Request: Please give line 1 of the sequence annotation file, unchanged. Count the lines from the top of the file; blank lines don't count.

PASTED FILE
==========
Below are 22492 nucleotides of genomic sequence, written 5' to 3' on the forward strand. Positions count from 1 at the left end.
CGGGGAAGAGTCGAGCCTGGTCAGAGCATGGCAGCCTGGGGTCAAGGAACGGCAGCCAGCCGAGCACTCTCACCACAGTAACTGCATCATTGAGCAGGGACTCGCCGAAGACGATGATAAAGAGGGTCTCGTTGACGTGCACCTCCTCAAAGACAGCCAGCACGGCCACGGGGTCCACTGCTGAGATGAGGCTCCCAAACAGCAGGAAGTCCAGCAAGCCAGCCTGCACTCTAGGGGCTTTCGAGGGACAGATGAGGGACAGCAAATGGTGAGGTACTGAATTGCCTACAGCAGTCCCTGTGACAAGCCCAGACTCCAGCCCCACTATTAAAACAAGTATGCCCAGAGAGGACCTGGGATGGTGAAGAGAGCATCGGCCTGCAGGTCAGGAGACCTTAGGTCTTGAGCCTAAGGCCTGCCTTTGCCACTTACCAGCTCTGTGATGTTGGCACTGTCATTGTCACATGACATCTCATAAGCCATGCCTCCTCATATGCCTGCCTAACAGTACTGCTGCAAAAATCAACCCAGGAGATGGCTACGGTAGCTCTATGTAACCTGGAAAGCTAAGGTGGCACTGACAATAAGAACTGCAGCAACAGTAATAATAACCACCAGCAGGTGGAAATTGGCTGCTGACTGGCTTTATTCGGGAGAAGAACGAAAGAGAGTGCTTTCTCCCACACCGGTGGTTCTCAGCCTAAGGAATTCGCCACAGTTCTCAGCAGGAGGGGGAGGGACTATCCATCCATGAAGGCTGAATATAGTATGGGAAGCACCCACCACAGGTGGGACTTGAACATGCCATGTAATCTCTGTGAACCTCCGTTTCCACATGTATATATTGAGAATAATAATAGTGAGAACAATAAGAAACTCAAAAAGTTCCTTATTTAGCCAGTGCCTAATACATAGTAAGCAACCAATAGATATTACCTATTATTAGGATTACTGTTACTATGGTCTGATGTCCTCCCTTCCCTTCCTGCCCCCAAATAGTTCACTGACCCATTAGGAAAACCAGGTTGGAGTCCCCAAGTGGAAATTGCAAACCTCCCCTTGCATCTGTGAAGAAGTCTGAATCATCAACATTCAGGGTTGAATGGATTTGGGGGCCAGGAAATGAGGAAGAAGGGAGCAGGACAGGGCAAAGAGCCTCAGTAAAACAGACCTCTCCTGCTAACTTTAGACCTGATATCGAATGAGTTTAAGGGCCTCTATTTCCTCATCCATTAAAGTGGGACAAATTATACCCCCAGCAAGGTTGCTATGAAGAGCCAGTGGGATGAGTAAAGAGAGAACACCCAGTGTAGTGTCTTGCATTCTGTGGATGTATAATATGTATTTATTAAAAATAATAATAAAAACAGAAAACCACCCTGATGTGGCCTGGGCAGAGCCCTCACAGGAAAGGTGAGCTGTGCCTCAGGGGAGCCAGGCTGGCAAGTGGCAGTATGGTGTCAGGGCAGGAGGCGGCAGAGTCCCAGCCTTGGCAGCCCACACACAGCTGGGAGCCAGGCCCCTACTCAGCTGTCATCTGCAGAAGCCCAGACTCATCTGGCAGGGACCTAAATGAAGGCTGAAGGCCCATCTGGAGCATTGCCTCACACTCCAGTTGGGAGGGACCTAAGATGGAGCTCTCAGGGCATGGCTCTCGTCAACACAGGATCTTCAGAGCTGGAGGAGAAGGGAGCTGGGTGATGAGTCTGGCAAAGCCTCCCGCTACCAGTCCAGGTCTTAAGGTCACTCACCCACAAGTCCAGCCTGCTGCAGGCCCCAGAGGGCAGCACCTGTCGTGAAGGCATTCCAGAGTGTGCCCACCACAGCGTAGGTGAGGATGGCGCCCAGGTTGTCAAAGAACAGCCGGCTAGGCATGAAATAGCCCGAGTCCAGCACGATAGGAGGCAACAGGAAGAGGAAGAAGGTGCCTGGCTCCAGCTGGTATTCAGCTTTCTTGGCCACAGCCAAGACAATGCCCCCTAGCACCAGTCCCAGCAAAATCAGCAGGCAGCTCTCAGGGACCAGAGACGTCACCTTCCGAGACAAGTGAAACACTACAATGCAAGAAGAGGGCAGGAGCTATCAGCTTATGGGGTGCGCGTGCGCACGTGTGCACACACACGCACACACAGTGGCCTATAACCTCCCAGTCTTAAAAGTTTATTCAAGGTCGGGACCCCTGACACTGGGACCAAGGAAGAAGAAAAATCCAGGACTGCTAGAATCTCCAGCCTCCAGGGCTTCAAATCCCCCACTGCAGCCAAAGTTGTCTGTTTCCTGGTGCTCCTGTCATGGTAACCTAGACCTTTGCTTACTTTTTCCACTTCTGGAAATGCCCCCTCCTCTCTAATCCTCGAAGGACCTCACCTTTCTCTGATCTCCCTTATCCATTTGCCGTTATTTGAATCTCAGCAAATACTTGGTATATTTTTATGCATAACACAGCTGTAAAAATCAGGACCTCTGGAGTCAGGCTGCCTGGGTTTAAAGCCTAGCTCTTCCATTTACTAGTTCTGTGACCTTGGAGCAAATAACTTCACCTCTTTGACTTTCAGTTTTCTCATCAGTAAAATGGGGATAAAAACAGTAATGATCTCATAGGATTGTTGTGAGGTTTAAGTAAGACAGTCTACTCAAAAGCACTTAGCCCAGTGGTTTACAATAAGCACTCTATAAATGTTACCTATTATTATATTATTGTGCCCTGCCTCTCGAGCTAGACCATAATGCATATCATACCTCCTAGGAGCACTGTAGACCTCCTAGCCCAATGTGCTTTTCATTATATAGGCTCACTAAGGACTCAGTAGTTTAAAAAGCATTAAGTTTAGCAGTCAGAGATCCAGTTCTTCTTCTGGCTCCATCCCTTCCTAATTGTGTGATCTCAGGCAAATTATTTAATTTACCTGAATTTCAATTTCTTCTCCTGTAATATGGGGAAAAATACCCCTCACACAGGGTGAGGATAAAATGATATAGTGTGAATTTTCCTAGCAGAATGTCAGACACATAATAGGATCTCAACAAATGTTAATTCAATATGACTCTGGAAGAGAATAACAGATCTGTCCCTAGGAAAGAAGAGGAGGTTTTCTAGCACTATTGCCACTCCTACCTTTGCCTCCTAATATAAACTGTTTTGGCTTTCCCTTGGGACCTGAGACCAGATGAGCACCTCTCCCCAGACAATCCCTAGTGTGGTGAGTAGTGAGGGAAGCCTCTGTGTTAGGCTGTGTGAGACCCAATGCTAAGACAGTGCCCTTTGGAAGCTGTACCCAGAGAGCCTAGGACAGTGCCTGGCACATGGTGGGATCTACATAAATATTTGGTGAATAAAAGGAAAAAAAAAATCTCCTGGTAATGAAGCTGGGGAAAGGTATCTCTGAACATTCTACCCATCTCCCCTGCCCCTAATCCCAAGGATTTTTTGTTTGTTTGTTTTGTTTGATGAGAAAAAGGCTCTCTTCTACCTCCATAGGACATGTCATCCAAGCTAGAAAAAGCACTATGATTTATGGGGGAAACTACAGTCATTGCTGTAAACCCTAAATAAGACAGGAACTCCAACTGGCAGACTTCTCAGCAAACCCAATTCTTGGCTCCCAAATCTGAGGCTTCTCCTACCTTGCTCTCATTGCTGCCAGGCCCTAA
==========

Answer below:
Below are 22492 nucleotides of genomic sequence, written 5' to 3' on the forward strand. Positions count from 1 at the left end.